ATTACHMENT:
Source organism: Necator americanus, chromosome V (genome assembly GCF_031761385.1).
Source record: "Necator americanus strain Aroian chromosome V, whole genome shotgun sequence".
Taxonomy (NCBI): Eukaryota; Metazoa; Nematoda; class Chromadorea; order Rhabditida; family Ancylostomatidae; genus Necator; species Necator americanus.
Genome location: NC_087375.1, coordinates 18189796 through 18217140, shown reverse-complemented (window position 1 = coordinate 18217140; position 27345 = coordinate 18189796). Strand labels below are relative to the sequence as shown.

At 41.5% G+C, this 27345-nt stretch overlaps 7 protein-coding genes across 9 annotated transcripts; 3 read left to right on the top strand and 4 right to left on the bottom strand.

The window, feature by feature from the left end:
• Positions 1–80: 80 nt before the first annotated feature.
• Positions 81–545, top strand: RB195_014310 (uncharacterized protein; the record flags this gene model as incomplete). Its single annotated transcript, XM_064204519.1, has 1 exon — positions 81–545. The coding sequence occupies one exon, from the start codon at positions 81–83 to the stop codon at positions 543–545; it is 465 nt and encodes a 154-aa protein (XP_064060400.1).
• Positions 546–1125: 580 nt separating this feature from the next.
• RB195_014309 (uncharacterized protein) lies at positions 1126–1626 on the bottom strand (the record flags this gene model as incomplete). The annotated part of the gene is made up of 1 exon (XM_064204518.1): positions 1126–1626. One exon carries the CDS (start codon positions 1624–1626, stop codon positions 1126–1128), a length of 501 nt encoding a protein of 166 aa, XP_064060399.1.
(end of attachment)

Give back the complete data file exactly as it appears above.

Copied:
Source organism: Necator americanus, chromosome V (genome assembly GCF_031761385.1).
Source record: "Necator americanus strain Aroian chromosome V, whole genome shotgun sequence".
Taxonomy (NCBI): Eukaryota; Metazoa; Nematoda; class Chromadorea; order Rhabditida; family Ancylostomatidae; genus Necator; species Necator americanus.
Genome location: NC_087375.1, coordinates 18189796 through 18217140, shown reverse-complemented (window position 1 = coordinate 18217140; position 27345 = coordinate 18189796). Strand labels below are relative to the sequence as shown.

At 41.5% G+C, this 27345-nt stretch overlaps 7 protein-coding genes across 9 annotated transcripts; 3 read left to right on the top strand and 4 right to left on the bottom strand.

The window, feature by feature from the left end:
• Positions 1–80: 80 nt before the first annotated feature.
• Positions 81–545, top strand: RB195_014310 (uncharacterized protein; the record flags this gene model as incomplete). Its single annotated transcript, XM_064204519.1, has 1 exon — positions 81–545. The coding sequence occupies one exon, from the start codon at positions 81–83 to the stop codon at positions 543–545; it is 465 nt and encodes a 154-aa protein (XP_064060400.1).
• Positions 546–1125: 580 nt separating this feature from the next.
• RB195_014309 (uncharacterized protein) lies at positions 1126–1626 on the bottom strand (the record flags this gene model as incomplete). The annotated part of the gene is made up of 1 exon (XM_064204518.1): positions 1126–1626. One exon carries the CDS (start codon positions 1624–1626, stop codon positions 1126–1128), a length of 501 nt encoding a protein of 166 aa, XP_064060399.1.